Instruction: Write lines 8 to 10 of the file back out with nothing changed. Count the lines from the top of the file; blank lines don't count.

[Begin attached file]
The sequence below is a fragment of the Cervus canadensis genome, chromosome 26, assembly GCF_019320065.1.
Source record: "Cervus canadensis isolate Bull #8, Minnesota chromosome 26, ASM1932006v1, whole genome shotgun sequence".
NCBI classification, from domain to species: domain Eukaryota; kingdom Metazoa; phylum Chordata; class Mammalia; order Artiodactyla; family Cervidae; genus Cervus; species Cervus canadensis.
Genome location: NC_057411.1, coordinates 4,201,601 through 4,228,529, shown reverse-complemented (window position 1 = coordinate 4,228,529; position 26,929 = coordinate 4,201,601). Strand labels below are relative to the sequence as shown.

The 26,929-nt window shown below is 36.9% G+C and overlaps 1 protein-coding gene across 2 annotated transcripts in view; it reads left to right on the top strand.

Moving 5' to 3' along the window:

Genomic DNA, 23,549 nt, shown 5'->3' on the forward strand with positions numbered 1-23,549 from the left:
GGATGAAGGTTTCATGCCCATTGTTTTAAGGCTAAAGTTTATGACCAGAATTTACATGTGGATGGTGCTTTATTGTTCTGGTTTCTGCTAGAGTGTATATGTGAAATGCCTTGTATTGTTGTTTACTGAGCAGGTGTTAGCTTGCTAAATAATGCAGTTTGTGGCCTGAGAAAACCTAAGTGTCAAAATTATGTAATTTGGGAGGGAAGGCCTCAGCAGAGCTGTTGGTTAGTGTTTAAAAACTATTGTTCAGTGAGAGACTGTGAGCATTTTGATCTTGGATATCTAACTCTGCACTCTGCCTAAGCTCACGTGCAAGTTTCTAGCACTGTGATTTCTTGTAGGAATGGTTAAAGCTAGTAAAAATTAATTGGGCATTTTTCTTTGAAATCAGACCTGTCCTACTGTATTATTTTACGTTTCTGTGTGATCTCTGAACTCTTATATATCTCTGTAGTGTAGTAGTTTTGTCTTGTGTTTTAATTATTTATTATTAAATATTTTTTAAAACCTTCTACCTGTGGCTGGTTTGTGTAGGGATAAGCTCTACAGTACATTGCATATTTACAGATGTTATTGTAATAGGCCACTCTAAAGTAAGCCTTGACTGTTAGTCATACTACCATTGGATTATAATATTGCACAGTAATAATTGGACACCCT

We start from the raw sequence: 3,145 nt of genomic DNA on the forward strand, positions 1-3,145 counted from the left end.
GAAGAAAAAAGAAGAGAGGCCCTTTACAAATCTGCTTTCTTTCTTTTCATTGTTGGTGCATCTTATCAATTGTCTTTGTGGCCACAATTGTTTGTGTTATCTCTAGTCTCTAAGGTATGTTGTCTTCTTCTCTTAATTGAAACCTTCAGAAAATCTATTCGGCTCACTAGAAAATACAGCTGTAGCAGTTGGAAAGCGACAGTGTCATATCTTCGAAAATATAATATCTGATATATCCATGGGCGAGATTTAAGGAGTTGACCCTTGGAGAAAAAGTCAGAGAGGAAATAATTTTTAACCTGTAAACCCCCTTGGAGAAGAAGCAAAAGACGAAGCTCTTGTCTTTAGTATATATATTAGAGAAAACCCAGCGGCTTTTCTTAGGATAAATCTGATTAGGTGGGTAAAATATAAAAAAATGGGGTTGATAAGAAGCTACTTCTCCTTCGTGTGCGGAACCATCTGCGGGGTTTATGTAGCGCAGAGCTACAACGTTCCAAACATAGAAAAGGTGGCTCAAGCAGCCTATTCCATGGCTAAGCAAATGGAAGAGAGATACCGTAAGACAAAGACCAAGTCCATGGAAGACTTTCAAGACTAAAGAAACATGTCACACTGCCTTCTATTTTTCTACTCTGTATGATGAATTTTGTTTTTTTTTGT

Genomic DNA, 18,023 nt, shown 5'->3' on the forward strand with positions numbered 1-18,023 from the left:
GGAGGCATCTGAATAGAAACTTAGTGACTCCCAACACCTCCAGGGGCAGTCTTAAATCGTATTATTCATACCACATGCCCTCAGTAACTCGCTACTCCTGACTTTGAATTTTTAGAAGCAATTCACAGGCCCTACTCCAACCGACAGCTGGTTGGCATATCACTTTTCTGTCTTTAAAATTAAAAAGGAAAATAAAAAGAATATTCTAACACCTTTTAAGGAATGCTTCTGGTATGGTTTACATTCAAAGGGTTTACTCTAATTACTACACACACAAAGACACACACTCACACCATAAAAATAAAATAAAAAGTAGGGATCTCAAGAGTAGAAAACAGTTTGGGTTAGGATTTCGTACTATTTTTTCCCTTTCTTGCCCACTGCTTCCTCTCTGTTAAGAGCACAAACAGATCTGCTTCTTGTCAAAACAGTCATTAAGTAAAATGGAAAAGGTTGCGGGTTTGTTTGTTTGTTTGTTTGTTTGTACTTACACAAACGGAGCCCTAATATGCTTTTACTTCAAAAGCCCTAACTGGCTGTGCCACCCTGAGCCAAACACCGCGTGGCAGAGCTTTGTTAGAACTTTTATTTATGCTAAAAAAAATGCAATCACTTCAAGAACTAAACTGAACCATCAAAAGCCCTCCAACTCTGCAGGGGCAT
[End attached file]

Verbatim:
GGATGAAGGTTTCATGCCCATTGTTTTAAGGCTAAAGTTTATGACCAGAATTTACATGTGGATGGTGCTTTATTGTTCTGGTTTCTGCTAGAGTGTATATGTGAAATGCCTTGTATTGTTGTTTACTGAGCAGGTGTTAGCTTGCTAAATAATGCAGTTTGTGGCCTGAGAAAACCTAAGTGTCAAAATTATGTAATTTGGGAGGGAAGGCCTCAGCAGAGCTGTTGGTTAGTGTTTAAAAACTATTGTTCAGTGAGAGACTGTGAGCATTTTGATCTTGGATATCTAACTCTGCACTCTGCCTAAGCTCACGTGCAAGTTTCTAGCACTGTGATTTCTTGTAGGAATGGTTAAAGCTAGTAAAAATTAATTGGGCATTTTTCTTTGAAATCAGACCTGTCCTACTGTATTATTTTACGTTTCTGTGTGATCTCTGAACTCTTATATATCTCTGTAGTGTAGTAGTTTTGTCTTGTGTTTTAATTATTTATTATTAAATATTTTTTAAAACCTTCTACCTGTGGCTGGTTTGTGTAGGGATAAGCTCTACAGTACATTGCATATTTACAGATGTTATTGTAATAGGCCACTCTAAAGTAAGCCTTGACTGTTAGTCATACTACCATTGGATTATAATATTGCACAGTAATAATTGGACACCCT

We start from the raw sequence: 3,145 nt of genomic DNA on the forward strand, positions 1-3,145 counted from the left end.
GAAGAAAAAAGAAGAGAGGCCCTTTACAAATCTGCTTTCTTTCTTTTCATTGTTGGTGCATCTTATCAATTGTCTTTGTGGCCACAATTGTTTGTGTTATCTCTAGTCTCTAAGGTATGTTGTCTTCTTCTCTTAATTGAAACCTTCAGAAAATCTATTCGGCTCACTAGAAAATACAGCTGTAGCAGTTGGAAAGCGACAGTGTCATATCTTCGAAAATATAATATCTGATATATCCATGGGCGAGATTTAAGGAGTTGACCCTTGGAGAAAAAGTCAGAGAGGAAATAATTTTTAACCTGTAAACCCCCTTGGAGAAGAAGCAAAAGACGAAGCTCTTGTCTTTAGTATATATATTAGAGAAAACCCAGCGGCTTTTCTTAGGATAAATCTGATTAGGTGGGTAAAATATAAAAAAATGGGGTTGATAAGAAGCTACTTCTCCTTCGTGTGCGGAACCATCTGCGGGGTTTATGTAGCGCAGAGCTACAACGTTCCAAACATAGAAAAGGTGGCTCAAGCAGCCTATTCCATGGCTAAGCAAATGGAAGAGAGATACCGTAAGACAAAGACCAAGTCCATGGAAGACTTTCAAGACTAAAGAAACATGTCACACTGCCTTCTATTTTTCTACTCTGTATGATGAATTTTGTTTTTTTTTGT